Mandolin artiste Kuntal Raj Chakraborty, who hails from Guwahati, delighted Bengalureans recently with melodious yesteryear Hindi film numbers rendered in Kishore Kumar and Mohammed Rafi’s evergreen voices. The artiste, who is much sought out to compose scores and play for Bengali and Assamese film and TV back home, is visiting the city for the first time. “I had heard that it was cosmopolitan and had great weather, now I’m pleased to have experienced it myself,” he says.
The musician also has family here — an elder cousin Deepankar from whom he, literally, picked up the mandolin as a teen. “Back then, when I was 14, I had started learning guitar from Johny Joseph," he recounts. "My brother -- cousin, actually -- brought back a mandolin from some city.” Fascinated with the new instrument, he took it to his guru and, together, they experimented with adapting guitar techniques to the mandolin.
Over the decades, Kuntal Raj has worked with several big names in the Bengal and Assamese film and TV industries, the most popular among them the 2007 release ‘Jatinga Ityadi’.
“I’ve really enjoyed working with Deepak Sharma, a well-known filmmaker in Assam,” he says.Given a chance, he would have liked to play for the Kishore Kumar song 'Tum bin jaoon kahan'. "I love Kishore Kumar and this is my favourite," he elaborates. "Originally too this has the mandolin, and the chord progression is great for an artiste to play around with."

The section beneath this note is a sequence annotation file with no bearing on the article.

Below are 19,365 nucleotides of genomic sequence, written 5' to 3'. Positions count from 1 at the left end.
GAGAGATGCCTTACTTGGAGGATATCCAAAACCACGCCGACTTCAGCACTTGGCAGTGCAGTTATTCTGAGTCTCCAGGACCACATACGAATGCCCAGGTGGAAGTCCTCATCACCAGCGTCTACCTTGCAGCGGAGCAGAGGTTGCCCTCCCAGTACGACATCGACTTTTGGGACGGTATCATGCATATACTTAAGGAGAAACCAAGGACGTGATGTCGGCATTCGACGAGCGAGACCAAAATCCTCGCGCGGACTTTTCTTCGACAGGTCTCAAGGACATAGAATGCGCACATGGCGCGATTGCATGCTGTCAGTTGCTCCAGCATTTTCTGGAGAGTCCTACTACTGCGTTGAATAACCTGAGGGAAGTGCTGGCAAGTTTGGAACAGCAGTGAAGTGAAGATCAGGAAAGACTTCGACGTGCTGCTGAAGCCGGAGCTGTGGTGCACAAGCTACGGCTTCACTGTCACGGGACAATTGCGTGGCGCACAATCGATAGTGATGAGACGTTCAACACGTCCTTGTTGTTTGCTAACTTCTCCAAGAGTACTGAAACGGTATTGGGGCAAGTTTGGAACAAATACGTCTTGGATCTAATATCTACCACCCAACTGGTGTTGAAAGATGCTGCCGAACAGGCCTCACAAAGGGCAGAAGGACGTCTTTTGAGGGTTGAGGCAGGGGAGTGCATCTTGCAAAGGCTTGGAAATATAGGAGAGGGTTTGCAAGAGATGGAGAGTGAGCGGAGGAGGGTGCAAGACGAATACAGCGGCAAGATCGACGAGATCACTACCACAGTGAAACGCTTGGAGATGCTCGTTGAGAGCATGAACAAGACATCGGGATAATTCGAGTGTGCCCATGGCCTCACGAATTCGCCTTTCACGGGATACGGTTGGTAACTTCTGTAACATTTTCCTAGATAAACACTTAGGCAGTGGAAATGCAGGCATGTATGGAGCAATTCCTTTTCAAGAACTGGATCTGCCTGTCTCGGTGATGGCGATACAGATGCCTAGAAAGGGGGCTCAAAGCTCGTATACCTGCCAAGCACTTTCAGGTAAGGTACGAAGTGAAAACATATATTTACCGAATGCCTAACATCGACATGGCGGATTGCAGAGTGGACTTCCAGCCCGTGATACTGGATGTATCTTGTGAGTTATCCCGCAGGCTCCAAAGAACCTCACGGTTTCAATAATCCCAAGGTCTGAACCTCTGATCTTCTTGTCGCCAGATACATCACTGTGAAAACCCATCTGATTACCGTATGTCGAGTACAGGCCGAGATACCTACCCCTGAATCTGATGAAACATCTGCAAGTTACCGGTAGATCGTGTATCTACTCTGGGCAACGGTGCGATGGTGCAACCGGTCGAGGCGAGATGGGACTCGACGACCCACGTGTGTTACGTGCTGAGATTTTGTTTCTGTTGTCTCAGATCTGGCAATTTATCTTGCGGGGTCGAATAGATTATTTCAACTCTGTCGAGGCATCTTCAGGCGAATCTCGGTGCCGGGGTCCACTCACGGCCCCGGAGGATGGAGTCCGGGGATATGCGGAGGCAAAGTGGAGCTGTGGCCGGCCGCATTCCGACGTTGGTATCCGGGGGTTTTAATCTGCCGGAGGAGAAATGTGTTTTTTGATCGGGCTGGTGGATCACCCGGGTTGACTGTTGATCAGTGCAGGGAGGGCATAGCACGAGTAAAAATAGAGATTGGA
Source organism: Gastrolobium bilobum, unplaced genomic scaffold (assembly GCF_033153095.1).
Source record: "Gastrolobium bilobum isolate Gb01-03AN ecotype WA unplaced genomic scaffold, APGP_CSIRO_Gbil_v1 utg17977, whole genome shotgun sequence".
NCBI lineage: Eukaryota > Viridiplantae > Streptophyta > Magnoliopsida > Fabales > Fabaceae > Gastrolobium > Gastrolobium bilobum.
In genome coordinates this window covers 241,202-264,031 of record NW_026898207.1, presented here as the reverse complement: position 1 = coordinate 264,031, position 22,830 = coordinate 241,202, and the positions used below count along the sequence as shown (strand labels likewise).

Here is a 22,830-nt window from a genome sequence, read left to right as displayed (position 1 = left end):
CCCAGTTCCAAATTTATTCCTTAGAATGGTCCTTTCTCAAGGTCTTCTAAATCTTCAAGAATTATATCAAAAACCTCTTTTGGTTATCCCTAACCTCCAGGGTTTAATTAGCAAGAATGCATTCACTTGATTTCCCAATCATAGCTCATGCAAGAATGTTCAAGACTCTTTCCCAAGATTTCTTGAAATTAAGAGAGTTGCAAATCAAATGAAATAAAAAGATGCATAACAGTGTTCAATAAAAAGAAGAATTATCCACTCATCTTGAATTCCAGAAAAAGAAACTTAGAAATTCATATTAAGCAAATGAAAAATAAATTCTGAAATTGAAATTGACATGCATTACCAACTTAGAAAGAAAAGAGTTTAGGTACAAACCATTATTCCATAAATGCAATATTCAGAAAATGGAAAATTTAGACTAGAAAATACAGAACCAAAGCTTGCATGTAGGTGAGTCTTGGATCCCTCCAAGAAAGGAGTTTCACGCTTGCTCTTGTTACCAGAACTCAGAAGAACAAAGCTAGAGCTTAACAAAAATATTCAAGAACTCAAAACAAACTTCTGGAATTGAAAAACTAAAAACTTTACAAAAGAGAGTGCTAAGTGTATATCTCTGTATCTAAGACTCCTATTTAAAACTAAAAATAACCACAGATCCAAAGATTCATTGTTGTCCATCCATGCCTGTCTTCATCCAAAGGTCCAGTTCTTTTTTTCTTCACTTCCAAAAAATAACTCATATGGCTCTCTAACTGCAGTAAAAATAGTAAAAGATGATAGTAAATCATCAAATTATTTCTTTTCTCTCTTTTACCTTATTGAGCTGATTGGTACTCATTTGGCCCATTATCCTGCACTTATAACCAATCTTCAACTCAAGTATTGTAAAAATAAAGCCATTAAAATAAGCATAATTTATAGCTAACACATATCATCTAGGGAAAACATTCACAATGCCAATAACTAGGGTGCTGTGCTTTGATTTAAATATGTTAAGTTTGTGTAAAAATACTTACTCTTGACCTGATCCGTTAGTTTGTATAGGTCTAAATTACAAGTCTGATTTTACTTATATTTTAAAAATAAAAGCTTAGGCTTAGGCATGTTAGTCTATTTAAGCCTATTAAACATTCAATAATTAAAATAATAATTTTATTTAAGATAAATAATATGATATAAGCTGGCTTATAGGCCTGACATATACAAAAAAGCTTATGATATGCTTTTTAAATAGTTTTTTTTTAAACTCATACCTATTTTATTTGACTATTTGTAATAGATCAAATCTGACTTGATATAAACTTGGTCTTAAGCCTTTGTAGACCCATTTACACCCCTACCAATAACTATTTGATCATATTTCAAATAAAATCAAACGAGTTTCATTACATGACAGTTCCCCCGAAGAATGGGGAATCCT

An unlikely friendship South Indian mandolin player Shivram struck up with the Assam native. "I found videos of him on Facebook, got his number somewhere online and called him," says the Bengaluru-based musician. "I called him and we got talking."
Shivram travelled to Guwahati to meet this new-found maestro. "He is such a simple man, but his technique is superb," he says. "So I had invited him over too, and here he is." Once back home, Shivram spoke to N S Prasad, the founder of Rangashree Music Academy that promotes the mandolin, about the artiste he had just met, and the concert was arranged.
Kuntal Raj says he has enjoyed a music session with his host and the "mandolin swamy", as he calls Prasad. "Here, the focus is on classical music, and I've picked up some pointers," he offers.
Initially, he adds, he had learnt some Indian classical. "I plan to be back here again soon, and lets see...I’ll play some classical, perhaps even some Kannada composition, next time," he says as he signs off.